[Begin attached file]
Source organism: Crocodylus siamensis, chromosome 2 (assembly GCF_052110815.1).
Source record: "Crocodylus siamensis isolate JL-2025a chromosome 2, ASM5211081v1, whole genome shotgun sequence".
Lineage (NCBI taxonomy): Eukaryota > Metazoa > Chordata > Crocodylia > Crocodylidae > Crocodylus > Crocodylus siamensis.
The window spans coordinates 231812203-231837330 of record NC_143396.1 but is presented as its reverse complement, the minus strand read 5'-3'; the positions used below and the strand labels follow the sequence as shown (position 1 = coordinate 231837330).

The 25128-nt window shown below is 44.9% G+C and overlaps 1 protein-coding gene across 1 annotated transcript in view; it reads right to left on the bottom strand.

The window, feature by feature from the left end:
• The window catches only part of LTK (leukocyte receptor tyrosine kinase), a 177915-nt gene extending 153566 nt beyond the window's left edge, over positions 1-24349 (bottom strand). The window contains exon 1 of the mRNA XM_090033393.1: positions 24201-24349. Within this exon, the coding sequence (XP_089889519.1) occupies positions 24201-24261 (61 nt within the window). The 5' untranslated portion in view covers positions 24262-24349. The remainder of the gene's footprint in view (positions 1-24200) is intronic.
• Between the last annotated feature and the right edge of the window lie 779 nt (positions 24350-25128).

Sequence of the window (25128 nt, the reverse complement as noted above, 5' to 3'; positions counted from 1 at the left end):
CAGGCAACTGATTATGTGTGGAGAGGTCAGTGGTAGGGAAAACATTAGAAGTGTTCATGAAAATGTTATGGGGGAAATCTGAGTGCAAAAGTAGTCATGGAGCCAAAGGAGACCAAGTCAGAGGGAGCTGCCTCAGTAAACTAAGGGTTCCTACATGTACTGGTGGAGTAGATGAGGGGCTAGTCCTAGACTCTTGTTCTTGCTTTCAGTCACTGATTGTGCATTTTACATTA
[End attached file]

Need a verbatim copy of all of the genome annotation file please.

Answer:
Source organism: Crocodylus siamensis, chromosome 2 (assembly GCF_052110815.1).
Source record: "Crocodylus siamensis isolate JL-2025a chromosome 2, ASM5211081v1, whole genome shotgun sequence".
Lineage (NCBI taxonomy): Eukaryota > Metazoa > Chordata > Crocodylia > Crocodylidae > Crocodylus > Crocodylus siamensis.
The window spans coordinates 231812203-231837330 of record NC_143396.1 but is presented as its reverse complement, the minus strand read 5'-3'; the positions used below and the strand labels follow the sequence as shown (position 1 = coordinate 231837330).

The 25128-nt window shown below is 44.9% G+C and overlaps 1 protein-coding gene across 1 annotated transcript in view; it reads right to left on the bottom strand.

The window, feature by feature from the left end:
• The window catches only part of LTK (leukocyte receptor tyrosine kinase), a 177915-nt gene extending 153566 nt beyond the window's left edge, over positions 1-24349 (bottom strand). The window contains exon 1 of the mRNA XM_090033393.1: positions 24201-24349. Within this exon, the coding sequence (XP_089889519.1) occupies positions 24201-24261 (61 nt within the window). The 5' untranslated portion in view covers positions 24262-24349. The remainder of the gene's footprint in view (positions 1-24200) is intronic.
• Between the last annotated feature and the right edge of the window lie 779 nt (positions 24350-25128).

Sequence of the window (25128 nt, the reverse complement as noted above, 5' to 3'; positions counted from 1 at the left end):
CAGGCAACTGATTATGTGTGGAGAGGTCAGTGGTAGGGAAAACATTAGAAGTGTTCATGAAAATGTTATGGGGGAAATCTGAGTGCAAAAGTAGTCATGGAGCCAAAGGAGACCAAGTCAGAGGGAGCTGCCTCAGTAAACTAAGGGTTCCTACATGTACTGGTGGAGTAGATGAGGGGCTAGTCCTAGACTCTTGTTCTTGCTTTCAGTCACTGATTGTGCATTTTACATTA